Terms of Inclusion

Terms of Inclusion: Black Intellectuals in Twentieth-Century Brazil

Copyright Date: 2011
Pages: 416
Stable URL: http://www.jstor.org/stable/10.5149/9780807877715_alberto
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    Terms of Inclusion
    Book Description:

    In this history of black thought and racial activism in twentieth-century Brazil, Paulina Alberto demonstrates that black intellectuals, and not just elite white Brazilians, shaped discourses about race relations and the cultural and political terms of inclusion in their modern nation.Drawing on a wide range of sources, including the prolific black press of the era, and focusing on the influential urban centers of Sao Paulo, Rio de Janeiro, and Salvador da Bahia, Alberto traces the shifting terms that black thinkers used to negotiate their citizenship over the course of the century, offering fresh insight into the relationship between ideas of race and nation in modern Brazil. Alberto finds that black intellectuals' ways of engaging with official racial discourses changed as broader historical trends made the possibilities for true inclusion appear to flow and then recede. These distinct political strategies, Alberto argues, were nonetheless part of black thinkers' ongoing attempts to make dominant ideologies of racial harmony meaningful in light of evolving local, national, and international politics and discourse.Terms of Inclusiontells a new history of the role of people of color in shaping and contesting the racialized contours of citizenship in twentieth-century Brazil.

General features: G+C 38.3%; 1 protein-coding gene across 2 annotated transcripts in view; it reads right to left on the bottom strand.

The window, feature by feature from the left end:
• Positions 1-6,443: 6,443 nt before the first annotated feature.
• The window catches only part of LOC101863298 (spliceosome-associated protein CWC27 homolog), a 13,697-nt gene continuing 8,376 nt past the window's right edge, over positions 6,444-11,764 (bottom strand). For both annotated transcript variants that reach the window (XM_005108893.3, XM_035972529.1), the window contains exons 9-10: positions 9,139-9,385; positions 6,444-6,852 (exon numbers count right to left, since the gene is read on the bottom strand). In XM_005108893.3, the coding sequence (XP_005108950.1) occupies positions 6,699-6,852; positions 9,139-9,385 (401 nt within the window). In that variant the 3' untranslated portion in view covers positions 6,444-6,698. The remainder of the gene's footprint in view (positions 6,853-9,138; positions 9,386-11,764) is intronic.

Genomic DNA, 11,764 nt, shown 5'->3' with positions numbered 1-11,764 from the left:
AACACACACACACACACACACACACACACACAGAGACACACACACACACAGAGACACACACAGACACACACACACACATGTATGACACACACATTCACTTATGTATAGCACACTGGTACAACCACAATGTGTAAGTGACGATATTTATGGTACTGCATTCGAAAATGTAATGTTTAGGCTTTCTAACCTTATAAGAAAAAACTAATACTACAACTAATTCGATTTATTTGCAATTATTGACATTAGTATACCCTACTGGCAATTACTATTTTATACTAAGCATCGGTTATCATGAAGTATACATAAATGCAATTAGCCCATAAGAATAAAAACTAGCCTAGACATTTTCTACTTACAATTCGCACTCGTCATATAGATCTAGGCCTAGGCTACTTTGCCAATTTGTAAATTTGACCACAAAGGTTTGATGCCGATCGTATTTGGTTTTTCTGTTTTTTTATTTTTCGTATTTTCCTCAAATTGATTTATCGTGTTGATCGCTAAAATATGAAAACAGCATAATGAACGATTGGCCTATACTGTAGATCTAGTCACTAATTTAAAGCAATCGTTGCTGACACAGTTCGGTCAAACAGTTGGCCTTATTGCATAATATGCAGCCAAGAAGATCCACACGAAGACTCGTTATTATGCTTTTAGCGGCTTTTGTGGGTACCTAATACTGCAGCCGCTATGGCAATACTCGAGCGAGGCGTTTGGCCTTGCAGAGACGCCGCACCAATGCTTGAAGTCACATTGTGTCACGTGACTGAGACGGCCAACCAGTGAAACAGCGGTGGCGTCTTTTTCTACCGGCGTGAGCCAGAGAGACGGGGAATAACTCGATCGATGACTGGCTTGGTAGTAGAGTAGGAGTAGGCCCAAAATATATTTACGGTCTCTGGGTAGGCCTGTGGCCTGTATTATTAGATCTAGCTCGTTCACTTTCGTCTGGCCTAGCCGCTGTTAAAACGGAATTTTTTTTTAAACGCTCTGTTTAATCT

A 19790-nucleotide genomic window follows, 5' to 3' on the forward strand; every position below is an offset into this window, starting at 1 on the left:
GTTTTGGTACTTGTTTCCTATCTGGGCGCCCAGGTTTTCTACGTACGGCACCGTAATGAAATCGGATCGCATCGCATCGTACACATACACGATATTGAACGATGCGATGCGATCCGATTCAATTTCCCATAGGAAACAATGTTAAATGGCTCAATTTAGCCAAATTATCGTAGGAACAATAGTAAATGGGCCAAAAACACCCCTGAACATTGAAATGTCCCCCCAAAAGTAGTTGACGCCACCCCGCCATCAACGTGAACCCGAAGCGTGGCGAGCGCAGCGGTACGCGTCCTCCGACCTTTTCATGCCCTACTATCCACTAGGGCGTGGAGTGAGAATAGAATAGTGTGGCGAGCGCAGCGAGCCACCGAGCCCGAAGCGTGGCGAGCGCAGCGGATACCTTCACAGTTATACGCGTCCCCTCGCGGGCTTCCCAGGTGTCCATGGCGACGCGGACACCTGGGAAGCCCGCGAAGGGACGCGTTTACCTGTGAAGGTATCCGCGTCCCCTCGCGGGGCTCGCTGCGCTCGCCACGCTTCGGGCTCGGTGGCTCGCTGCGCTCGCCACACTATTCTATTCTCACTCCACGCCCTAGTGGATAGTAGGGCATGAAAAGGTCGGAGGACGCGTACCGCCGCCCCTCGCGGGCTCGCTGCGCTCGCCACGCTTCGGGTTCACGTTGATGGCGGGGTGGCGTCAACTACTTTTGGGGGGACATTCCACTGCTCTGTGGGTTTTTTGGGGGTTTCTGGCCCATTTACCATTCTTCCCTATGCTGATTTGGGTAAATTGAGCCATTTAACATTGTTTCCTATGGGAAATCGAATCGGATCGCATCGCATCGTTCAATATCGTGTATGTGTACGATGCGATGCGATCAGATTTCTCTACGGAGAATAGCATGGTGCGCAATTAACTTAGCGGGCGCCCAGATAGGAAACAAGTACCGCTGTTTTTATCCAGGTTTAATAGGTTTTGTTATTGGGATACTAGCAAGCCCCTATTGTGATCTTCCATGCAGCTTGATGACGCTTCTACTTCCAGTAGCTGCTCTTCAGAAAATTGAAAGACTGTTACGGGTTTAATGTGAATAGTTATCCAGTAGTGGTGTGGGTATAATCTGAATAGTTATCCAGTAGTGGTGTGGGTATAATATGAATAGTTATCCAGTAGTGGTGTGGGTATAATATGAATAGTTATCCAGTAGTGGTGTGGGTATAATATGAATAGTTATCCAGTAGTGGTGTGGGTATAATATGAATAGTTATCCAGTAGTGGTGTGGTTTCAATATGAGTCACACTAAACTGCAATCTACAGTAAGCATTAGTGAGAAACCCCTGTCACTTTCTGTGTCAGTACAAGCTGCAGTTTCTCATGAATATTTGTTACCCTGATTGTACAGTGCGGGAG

eISBN: 978-1-4696-0318-6
    Subjects: History, Sociology

Table of Contents

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  1. Front Matter (pp. i-vi)
  2. Table of Contents (pp. vii-x)
  3. ACKNOWLEDGMENTS (pp. xi-xiv)
  5. Introduction (pp. 3-22)

    Until 1888, when Brazil became the last society in the Americas to abolish slavery, the slave system was as extensive there as it had been anywhere in the new world. Slavery was not just the center of Brazil’s brutal economic engine; it was a way of life, the foundation of a deeply hierarchical society marked by pervasive distinctions of color and class. The stigmas of race and servility associated with African slavery extended beyond those in bondage, shaping the lives of a large population of free people of color as well. After abolition, freedom and citizenship were similarly conditioned by...

  6. 1. Foreigners: São Paulo, 1900–1925 (pp. 23-68)

    As the twentieth century opened, a small group of men of color in the city and state of São Paulo had cause to be optimistic about their future. Slavery was no more, and the laws of the new Republic (1889–1930) formally declared all literate adult men full and equal citizens of the nation. As a relatively privileged group within São Paulo’s small black and brown population, a select “class of color” in one of the nation’s wealthiest and most rapidly modernizing states, these men far exceeded those basic requirements for citizenship. They were literate, cultured, and modestly well employed....

  7. 2. Fraternity: Rio de Janeiro and São Paulo, 1925–1929 (pp. 69-109)

    Beginning in the early years of the century, writers in São Paulo’s black press invoked Brazil’s traditions of racial fraternity in an attempt to constitute an alternate public consciousness. This consciousness would oppose scientific racism, whitening ideologies, racist immigration policies, and the racism of immigrants themselves. São Paulo’s black journalists used fraternity, in other words, as a bulwark against attitudes that threatened to turn black Brazilians into foreigners in their native land.

    Until the mid-1920s, this strategy was confined to the pages of the black press, with its rather narrow readership. In the second half of the 1920s, men of...